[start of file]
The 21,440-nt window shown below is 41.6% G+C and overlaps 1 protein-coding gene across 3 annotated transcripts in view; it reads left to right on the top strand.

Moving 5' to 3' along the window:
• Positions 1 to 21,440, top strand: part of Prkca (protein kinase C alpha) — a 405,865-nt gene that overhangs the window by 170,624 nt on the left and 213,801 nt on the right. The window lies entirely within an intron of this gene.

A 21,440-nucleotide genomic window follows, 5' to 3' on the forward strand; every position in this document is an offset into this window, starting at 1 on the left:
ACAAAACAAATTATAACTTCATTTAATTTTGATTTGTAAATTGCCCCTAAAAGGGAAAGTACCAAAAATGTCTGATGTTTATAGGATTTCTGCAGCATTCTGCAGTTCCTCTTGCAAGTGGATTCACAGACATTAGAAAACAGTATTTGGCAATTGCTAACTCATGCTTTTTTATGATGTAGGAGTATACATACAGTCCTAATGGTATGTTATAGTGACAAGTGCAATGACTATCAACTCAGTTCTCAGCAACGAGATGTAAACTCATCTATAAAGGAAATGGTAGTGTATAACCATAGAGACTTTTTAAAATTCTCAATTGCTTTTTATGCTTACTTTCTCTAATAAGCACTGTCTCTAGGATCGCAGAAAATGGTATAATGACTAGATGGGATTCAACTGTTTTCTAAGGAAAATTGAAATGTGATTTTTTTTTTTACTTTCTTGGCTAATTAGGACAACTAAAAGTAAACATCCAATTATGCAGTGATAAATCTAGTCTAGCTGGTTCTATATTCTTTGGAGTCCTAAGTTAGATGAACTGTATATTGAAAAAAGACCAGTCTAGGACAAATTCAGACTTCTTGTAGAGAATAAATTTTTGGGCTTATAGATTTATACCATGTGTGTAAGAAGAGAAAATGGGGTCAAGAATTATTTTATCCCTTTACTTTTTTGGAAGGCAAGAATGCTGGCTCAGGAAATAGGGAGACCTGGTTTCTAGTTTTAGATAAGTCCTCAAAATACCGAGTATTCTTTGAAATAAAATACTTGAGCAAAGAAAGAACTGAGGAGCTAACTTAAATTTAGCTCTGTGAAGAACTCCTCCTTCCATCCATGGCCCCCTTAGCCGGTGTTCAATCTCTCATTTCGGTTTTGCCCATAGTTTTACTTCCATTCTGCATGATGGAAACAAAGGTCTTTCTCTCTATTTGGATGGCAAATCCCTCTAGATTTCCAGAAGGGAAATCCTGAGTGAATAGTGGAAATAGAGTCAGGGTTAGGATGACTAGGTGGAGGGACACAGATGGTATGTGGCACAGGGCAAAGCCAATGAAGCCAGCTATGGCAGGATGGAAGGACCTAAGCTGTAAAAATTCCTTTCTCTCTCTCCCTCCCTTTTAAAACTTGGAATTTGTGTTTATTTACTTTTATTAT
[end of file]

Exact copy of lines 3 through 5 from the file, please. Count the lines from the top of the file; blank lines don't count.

• Positions 1 to 21,440, top strand: part of Prkca (protein kinase C alpha) — a 405,865-nt gene that overhangs the window by 170,624 nt on the left and 213,801 nt on the right. The window lies entirely within an intron of this gene.

A 21,440-nucleotide genomic window follows, 5' to 3' on the forward strand; every position in this document is an offset into this window, starting at 1 on the left:
ACAAAACAAATTATAACTTCATTTAATTTTGATTTGTAAATTGCCCCTAAAAGGGAAAGTACCAAAAATGTCTGATGTTTATAGGATTTCTGCAGCATTCTGCAGTTCCTCTTGCAAGTGGATTCACAGACATTAGAAAACAGTATTTGGCAATTGCTAACTCATGCTTTTTTATGATGTAGGAGTATACATACAGTCCTAATGGTATGTTATAGTGACAAGTGCAATGACTATCAACTCAGTTCTCAGCAACGAGATGTAAACTCATCTATAAAGGAAATGGTAGTGTATAACCATAGAGACTTTTTAAAATTCTCAATTGCTTTTTATGCTTACTTTCTCTAATAAGCACTGTCTCTAGGATCGCAGAAAATGGTATAATGACTAGATGGGATTCAACTGTTTTCTAAGGAAAATTGAAATGTGATTTTTTTTTTTACTTTCTTGGCTAATTAGGACAACTAAAAGTAAACATCCAATTATGCAGTGATAAATCTAGTCTAGCTGGTTCTATATTCTTTGGAGTCCTAAGTTAGATGAACTGTATATTGAAAAAAGACCAGTCTAGGACAAATTCAGACTTCTTGTAGAGAATAAATTTTTGGGCTTATAGATTTATACCATGTGTGTAAGAAGAGAAAATGGGGTCAAGAATTATTTTATCCCTTTACTTTTTTGGAAGGCAAGAATGCTGGCTCAGGAAATAGGGAGACCTGGTTTCTAGTTTTAGATAAGTCCTCAAAATACCGAGTATTCTTTGAAATAAAATACTTGAGCAAAGAAAGAACTGAGGAGCTAACTTAAATTTAGCTCTGTGAAGAACTCCTCCTTCCATCCATGGCCCCCTTAGCCGGTGTTCAATCTCTCATTTCGGTTTTGCCCATAGTTTTACTTCCATTCTGCATGATGGAAACAAAGGTCTTTCTCTCTATTTGGATGGCAAATCCCTCTAGATTTCCAGAAGGGAAATCCTGAGTGAATAGTGGAAATAGAGTCAGGGTTAGGATGACTAGGTGGAGGGACACAGATGGTATGTGGCACAGGGCAAAGCCAATGAAGCCAGCTATGGCAGGATGGAAGGACCTAAGCTGTAAAAATTCCTTTCTCTCTCTCCCTCCCTTTTAAAACTTGGAATTTGTGTTTATTTACTTTTATTAT